Dynamic Support & Resistance – 23 March 2013 1

Support and resistance levels in the markets are most commonly considered as static price levels, breadcrumb trails left behind by previous troughs and peaks. But one of Hurst’s cyclic tools provides dynamic support and resistance – not levels, but lines that provide moving support or resistance. These lines are the Future Lines of Demarcation (FLD), and they provide support or resistance in a particular way: price straddles the line, the high of the bar above it, the low below, and it “tracks” along the FLD.

As the media this week attributed almost every up and down move in the markets to the unfolding Cyprus situation it was interesting to observe that far from anything unusual happening in the markets, they were simply responding to some particular FLD configurations.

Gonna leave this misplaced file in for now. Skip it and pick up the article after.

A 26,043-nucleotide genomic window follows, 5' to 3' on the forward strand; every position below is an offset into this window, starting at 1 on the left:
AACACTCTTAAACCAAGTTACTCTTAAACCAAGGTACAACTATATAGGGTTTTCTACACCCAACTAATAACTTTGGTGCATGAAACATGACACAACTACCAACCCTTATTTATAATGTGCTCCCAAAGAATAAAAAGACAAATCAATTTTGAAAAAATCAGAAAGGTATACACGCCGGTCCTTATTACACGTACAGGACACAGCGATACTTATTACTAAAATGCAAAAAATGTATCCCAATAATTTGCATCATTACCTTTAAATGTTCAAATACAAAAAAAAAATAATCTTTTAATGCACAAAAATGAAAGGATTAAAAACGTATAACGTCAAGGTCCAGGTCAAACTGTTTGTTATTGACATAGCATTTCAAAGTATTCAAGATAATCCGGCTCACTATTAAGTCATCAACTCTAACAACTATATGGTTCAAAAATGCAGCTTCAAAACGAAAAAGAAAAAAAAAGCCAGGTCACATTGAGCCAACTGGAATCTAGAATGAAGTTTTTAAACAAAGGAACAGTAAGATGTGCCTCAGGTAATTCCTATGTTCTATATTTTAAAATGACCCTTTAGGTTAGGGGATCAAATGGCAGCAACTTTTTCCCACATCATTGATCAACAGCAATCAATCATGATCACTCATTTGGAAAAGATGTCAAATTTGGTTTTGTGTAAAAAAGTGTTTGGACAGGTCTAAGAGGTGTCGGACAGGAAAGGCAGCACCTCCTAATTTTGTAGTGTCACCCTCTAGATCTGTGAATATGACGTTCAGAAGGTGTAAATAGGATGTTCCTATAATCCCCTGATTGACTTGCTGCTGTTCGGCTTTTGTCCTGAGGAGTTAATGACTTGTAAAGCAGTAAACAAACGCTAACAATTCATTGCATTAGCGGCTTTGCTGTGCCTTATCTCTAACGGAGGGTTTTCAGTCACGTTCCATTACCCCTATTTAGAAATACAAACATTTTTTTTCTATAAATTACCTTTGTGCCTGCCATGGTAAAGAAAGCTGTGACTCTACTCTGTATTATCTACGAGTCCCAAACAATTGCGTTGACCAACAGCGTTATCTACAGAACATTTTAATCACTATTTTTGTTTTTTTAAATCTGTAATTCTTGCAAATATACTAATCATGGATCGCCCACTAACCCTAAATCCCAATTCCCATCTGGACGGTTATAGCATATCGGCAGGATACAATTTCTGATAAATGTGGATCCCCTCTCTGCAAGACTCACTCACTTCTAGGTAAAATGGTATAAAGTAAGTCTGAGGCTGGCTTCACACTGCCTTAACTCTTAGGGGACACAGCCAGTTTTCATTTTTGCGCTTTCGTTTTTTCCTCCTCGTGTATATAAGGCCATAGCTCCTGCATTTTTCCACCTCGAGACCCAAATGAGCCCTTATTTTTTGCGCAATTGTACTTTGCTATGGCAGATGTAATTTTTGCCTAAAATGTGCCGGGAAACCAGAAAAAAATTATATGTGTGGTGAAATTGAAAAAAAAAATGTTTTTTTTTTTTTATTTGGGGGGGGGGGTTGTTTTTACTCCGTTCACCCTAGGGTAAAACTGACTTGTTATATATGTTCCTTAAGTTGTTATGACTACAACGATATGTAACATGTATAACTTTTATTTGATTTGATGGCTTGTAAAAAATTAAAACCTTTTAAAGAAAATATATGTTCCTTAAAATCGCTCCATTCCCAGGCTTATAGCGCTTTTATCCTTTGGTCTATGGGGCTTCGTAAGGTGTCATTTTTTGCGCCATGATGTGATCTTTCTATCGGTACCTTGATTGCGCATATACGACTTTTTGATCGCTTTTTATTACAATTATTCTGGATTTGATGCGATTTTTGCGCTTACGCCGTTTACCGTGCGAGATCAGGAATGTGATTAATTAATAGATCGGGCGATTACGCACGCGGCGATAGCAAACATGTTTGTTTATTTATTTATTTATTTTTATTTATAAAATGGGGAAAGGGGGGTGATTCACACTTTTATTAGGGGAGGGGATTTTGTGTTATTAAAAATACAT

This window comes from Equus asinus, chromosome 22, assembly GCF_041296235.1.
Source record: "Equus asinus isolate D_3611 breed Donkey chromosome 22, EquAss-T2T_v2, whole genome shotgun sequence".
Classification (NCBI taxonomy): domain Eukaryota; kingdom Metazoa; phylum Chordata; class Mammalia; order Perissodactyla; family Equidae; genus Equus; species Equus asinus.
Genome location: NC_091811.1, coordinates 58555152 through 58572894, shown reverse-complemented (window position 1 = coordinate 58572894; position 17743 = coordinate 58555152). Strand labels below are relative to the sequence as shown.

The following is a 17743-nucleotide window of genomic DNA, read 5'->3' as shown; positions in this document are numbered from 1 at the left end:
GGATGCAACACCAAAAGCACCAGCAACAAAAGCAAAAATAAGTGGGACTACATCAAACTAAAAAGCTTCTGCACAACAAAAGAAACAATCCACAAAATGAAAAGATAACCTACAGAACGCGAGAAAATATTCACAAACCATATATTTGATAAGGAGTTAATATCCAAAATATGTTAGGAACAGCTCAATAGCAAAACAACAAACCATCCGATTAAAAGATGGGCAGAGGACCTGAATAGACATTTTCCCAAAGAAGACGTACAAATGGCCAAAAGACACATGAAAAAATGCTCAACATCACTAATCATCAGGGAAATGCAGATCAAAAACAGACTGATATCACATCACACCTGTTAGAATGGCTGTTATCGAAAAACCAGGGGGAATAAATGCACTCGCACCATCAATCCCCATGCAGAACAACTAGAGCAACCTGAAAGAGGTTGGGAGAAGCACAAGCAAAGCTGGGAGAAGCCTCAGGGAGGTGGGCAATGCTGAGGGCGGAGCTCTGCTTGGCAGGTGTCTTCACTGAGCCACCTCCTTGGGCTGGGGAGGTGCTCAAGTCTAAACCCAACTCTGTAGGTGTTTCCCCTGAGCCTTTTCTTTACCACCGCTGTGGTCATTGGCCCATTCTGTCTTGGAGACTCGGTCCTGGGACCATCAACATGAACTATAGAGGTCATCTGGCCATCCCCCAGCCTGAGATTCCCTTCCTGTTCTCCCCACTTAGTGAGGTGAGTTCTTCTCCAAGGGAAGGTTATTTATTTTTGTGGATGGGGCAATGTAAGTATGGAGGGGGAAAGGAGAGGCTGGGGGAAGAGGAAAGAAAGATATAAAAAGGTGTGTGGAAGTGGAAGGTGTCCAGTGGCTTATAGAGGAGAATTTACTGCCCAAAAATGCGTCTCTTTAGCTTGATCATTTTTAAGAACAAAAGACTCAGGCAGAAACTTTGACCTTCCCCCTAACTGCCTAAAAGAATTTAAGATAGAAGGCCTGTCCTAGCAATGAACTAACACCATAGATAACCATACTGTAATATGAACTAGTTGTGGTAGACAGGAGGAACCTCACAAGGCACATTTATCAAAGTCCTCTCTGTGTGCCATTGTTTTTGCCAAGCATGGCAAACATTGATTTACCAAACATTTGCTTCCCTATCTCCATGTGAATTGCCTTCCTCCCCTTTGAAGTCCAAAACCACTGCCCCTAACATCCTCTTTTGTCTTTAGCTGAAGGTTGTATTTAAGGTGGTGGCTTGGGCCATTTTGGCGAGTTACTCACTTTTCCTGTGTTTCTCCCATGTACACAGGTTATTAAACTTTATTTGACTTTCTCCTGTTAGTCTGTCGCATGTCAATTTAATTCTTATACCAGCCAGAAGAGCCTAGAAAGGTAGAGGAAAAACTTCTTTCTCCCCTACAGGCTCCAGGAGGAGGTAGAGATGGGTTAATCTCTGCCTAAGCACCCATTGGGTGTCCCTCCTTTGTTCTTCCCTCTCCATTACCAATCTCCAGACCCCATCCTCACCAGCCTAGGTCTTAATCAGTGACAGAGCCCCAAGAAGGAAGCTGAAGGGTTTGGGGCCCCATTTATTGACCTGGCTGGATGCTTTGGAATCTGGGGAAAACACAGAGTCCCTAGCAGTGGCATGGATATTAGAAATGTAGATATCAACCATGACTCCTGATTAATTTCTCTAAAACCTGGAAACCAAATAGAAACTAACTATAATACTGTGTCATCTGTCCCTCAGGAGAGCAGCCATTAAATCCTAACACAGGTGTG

S&P 500

The S&P 500 was held in an FLD “bubble” (that’s my technical term for it) between the 20-day FLD (purple line) and 40-day FLD (blue line) as can be seen here:

A 40-day trough due

On Friday that bubble closed, and price resolved to the upside as expected (because this is a B-C interaction with the 40-day FLD – see the FLD Trading Strategy) as price bounces out of an early 40-day cycle trough. A bit more of a bounce is expected, but keep in mind that the upside targets for this move are close to being fulfilled as discussed last week.